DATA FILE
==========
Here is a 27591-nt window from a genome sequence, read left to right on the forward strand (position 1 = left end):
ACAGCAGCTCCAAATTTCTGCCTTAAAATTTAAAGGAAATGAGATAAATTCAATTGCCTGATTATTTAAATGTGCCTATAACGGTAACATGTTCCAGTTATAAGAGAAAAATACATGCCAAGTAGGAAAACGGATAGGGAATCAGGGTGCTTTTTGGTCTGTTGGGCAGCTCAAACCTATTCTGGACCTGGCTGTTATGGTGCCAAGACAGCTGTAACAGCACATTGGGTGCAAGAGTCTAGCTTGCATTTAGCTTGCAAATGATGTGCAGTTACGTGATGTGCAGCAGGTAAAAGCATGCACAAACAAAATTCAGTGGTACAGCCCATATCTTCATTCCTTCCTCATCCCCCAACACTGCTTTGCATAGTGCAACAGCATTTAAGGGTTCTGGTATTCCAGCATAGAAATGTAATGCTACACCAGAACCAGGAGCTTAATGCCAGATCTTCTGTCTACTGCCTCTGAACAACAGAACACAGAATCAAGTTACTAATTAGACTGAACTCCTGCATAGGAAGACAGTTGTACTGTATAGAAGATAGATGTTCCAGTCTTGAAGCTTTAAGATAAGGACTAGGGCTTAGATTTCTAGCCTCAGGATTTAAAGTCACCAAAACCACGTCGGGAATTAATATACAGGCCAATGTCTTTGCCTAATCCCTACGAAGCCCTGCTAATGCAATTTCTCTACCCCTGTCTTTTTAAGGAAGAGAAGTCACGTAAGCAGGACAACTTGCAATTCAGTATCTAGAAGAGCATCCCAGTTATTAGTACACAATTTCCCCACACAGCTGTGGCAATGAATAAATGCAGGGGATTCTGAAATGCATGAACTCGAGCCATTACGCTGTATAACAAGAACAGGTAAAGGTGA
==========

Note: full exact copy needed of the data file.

Here is a 27591-nt window from a genome sequence, read left to right on the forward strand (position 1 = left end):
ACAGCAGCTCCAAATTTCTGCCTTAAAATTTAAAGGAAATGAGATAAATTCAATTGCCTGATTATTTAAATGTGCCTATAACGGTAACATGTTCCAGTTATAAGAGAAAAATACATGCCAAGTAGGAAAACGGATAGGGAATCAGGGTGCTTTTTGGTCTGTTGGGCAGCTCAAACCTATTCTGGACCTGGCTGTTATGGTGCCAAGACAGCTGTAACAGCACATTGGGTGCAAGAGTCTAGCTTGCATTTAGCTTGCAAATGATGTGCAGTTACGTGATGTGCAGCAGGTAAAAGCATGCACAAACAAAATTCAGTGGTACAGCCCATATCTTCATTCCTTCCTCATCCCCCAACACTGCTTTGCATAGTGCAACAGCATTTAAGGGTTCTGGTATTCCAGCATAGAAATGTAATGCTACACCAGAACCAGGAGCTTAATGCCAGATCTTCTGTCTACTGCCTCTGAACAACAGAACACAGAATCAAGTTACTAATTAGACTGAACTCCTGCATAGGAAGACAGTTGTACTGTATAGAAGATAGATGTTCCAGTCTTGAAGCTTTAAGATAAGGACTAGGGCTTAGATTTCTAGCCTCAGGATTTAAAGTCACCAAAACCACGTCGGGAATTAATATACAGGCCAATGTCTTTGCCTAATCCCTACGAAGCCCTGCTAATGCAATTTCTCTACCCCTGTCTTTTTAAGGAAGAGAAGTCACGTAAGCAGGACAACTTGCAATTCAGTATCTAGAAGAGCATCCCAGTTATTAGTACACAATTTCCCCACACAGCTGTGGCAATGAATAAATGCAGGGGATTCTGAAATGCATGAACTCGAGCCATTACGCTGTATAACAAGAACAGGTAAAGGTGA